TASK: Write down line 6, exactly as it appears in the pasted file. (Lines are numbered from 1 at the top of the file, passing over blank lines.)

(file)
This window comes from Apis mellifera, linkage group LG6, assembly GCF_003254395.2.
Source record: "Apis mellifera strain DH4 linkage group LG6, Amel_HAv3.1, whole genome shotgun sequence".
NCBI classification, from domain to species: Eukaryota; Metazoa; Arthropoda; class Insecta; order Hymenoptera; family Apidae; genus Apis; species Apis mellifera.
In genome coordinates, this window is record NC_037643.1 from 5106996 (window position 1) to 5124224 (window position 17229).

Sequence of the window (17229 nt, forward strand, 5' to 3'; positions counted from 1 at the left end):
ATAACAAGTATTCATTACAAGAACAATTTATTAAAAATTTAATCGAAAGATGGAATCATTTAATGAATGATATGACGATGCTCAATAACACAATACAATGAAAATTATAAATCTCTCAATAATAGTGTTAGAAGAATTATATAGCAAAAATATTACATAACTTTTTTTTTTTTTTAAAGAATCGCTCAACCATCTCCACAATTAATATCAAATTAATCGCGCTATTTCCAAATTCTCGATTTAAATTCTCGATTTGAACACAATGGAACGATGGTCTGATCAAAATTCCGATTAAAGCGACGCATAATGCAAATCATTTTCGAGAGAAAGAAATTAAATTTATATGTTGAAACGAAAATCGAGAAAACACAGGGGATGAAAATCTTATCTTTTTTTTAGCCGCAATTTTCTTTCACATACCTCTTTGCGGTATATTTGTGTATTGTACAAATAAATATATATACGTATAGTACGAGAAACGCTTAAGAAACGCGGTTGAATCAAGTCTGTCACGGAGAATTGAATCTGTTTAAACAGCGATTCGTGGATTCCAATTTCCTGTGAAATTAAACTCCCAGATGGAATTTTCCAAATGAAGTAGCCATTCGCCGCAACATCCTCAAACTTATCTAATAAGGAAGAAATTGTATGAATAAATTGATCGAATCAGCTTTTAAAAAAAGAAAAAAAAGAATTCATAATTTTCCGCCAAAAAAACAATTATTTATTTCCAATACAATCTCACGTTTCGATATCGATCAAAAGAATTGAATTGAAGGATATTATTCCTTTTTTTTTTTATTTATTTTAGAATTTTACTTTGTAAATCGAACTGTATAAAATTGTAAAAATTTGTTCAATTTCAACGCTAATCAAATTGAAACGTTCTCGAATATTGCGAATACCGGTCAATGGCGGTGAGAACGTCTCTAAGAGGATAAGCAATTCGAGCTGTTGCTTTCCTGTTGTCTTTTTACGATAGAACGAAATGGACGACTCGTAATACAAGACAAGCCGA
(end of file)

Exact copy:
ATAACAAGTATTCATTACAAGAACAATTTATTAAAAATTTAATCGAAAGATGGAATCATTTAATGAATGATATGACGATGCTCAATAACACAATACAATGAAAATTATAAATCTCTCAATAATAGTGTTAGAAGAATTATATAGCAAAAATATTACATAACTTTTTTTTTTTTTTAAAGAATCGCTCAACCATCTCCACAATTAATATCAAATTAATCGCGCTATTTCCAAATTCTCGATTTAAATTCTCGATTTGAACACAATGGAACGATGGTCTGATCAAAATTCCGATTAAAGCGACGCATAATGCAAATCATTTTCGAGAGAAAGAAATTAAATTTATATGTTGAAACGAAAATCGAGAAAACACAGGGGATGAAAATCTTATCTTTTTTTTAGCCGCAATTTTCTTTCACATACCTCTTTGCGGTATATTTGTGTATTGTACAAATAAATATATATACGTATAGTACGAGAAACGCTTAAGAAACGCGGTTGAATCAAGTCTGTCACGGAGAATTGAATCTGTTTAAACAGCGATTCGTGGATTCCAATTTCCTGTGAAATTAAACTCCCAGATGGAATTTTCCAAATGAAGTAGCCATTCGCCGCAACATCCTCAAACTTATCTAATAAGGAAGAAATTGTATGAATAAATTGATCGAATCAGCTTTTAAAAAAAGAAAAAAAAGAATTCATAATTTTCCGCCAAAAAAACAATTATTTATTTCCAATACAATCTCACGTTTCGATATCGATCAAAAGAATTGAATTGAAGGATATTATTCCTTTTTTTTTTTATTTATTTTAGAATTTTACTTTGTAAATCGAACTGTATAAAATTGTAAAAATTTGTTCAATTTCAACGCTAATCAAATTGAAACGTTCTCGAATATTGCGAATACCGGTCAATGGCGGTGAGAACGTCTCTAAGAGGATAAGCAATTCGAGCTGTTGCTTTCCTGTTGTCTTTTTACGATAGAACGAAATGGACGACTCGTAATACAAGACAAGCCGA